Am Fear Liath Mòr: A Scottish Terror
Scotland has always called to the adventurer to come and explore, to test oneself against the rugged mountains and admire the breathtaking scenery. The Cairngorms National Park is a popular area of outstanding natural beauty, attracting would-be explorers to come and discover its amazing landscape.
Ben MacDhui is the highest mountain in the Cairngorms, and the second highest in Scotland. The challenges it presents any mountain climber are daunting enough, but there are legends of a creature up there. Legends of "Am Fear Liath Mòr" – The Big Grey Man.
"I was returning from the cairn on the summit in a mist when I began to think I heard something else than merely the noise of my own footsteps. Every few steps I took I heard a crunch, then another crunch as if someone was walking after me but taking steps three or four times the length of my own. I said to myself, 'this is all nonsense'. I listened and heard it again but could see nothing in the mist." 
This account was made to the Cairngorm Club in 1925 by renowned scientist and mountain climber, John Norman Collie. Thirty-five years before his chilling recollection, he had been climbing Ben MacDhui, Scotland's second highest peak, alone. Collie had had the terrifying experience of being followed by something near the mountain's summit. Alone and with no way of calling for help, he had nothing to do but make a stand or run for his life.
"As I walked on and the eerie crunch, crunch sounded behind me I was seized with terror and took to my heels, staggering blindly among the bounders for four or five miles nearly down to Rothiemurchus Forest. Whatever you make of it I do not know, but there is something very queer about the top of Ben MacDhui and I will not go back there again by myself I know." 
Locals will tell you about the Big Grey Man that wanders the mountains, that he is a tall humanoid with a body covered in short hair. More commonly reported are feelings of being followed, the sounds of footsteps behind as climbers scramble up towards the peak of Ben MacDhui, and an overpowering feeling of terror and panic.
The creature has been compared to Yeti and Sasquatch myths , but nobody has yet been able to find physical evidence or take a photograph of this strange being. So what could it be?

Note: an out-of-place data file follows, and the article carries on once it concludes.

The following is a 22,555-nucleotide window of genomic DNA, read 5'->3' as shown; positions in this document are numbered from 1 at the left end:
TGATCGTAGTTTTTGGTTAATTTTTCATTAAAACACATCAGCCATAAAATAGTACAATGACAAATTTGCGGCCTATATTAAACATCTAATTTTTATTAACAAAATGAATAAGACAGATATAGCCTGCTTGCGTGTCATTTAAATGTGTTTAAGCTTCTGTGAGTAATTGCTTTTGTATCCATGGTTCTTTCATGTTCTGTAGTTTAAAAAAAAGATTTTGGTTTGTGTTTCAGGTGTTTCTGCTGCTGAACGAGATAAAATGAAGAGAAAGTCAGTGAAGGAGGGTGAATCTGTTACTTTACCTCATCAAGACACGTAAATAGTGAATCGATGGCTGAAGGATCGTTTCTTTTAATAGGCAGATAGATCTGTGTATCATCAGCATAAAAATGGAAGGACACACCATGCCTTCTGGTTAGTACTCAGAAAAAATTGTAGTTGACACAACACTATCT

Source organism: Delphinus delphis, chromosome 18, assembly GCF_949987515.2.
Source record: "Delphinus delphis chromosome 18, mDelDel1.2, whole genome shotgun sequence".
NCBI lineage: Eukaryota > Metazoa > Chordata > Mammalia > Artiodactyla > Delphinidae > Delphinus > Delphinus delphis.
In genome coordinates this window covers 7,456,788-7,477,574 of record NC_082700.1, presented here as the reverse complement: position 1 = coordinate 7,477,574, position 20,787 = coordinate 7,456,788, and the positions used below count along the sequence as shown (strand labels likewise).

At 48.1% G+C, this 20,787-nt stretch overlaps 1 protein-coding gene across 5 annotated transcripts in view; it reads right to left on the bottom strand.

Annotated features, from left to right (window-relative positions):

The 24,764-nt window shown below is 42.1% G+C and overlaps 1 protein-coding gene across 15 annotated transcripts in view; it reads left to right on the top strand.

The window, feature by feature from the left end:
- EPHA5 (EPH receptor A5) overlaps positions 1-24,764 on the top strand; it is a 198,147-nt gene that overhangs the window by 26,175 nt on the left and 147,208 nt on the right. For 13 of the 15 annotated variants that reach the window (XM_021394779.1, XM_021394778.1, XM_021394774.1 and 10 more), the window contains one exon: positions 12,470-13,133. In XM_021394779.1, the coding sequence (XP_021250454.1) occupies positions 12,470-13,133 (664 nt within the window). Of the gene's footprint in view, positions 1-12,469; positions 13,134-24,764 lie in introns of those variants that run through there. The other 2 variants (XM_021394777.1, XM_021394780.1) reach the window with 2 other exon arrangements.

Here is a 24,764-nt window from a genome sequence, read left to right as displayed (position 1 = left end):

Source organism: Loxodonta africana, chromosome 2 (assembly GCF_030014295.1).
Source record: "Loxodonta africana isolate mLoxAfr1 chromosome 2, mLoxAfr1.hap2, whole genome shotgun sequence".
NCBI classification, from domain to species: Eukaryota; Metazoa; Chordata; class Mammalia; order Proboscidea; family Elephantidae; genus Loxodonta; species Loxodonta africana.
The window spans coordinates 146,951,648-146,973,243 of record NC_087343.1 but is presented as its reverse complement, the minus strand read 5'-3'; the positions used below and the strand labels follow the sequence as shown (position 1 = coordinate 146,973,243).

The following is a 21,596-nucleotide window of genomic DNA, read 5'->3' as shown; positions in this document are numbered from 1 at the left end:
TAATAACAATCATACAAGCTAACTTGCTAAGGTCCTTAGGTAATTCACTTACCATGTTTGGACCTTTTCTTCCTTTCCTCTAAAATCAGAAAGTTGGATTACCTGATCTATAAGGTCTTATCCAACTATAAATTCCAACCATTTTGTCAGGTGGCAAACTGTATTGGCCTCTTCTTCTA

Theories around Am Fear Liath Mòr suggest that it might simply be a case of climbers jumping at their own shadows. Extreme exhaustion can cause hallucinations, and sound travels in strange ways high up in the mountains.
One natural phenomena that could describe the visions of this grey man is the Brocken Spectre, also known as the Brocken Bow or Mountain Spectre. With the sun to their back, a shadow of the observer is cast upon a cloud or mist and appears to be greatly magnified. An optical illusion occurs when the clouds appear to be at the same distance as faraway ridges or peaks, causing the shadow to appear enormous. The resulting spectre can move and jerk about with movement in the cloud layer, and variations in cloud density. It would certainly appear to be a living thing to a tired and frightened mountaineer.
This makes it a plausible explanation for what Collie saw. Remember, he was walking on the summit in a mist when he saw Am Fear Liath Mòr.
Yet there are those who are still convinced that strange spirits roam the peaks and glens of the wild places where a man can go mad with fear. Tales continue to emerge, with sightings of giant grey men giving chase to the wary traveller popping up every few years.
So, if you are considering a trek in the Cairngorms, don't go alone. Am Fear Liath Mòr may find you.
What do you think?
 The Big Grey Man of Ben Macdhui, http://www.biggreyman.co.uk/legend.html
 Karl P. N. Shuker, The Unexplained: An Illustrated Guide to the World's Natural and Paranormal Mysteries – ISBN – 978-1858681863
Ben MacDui, in the centre of the Cairngorms National Park, Scotland.
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© 2015 Pollyanna Jones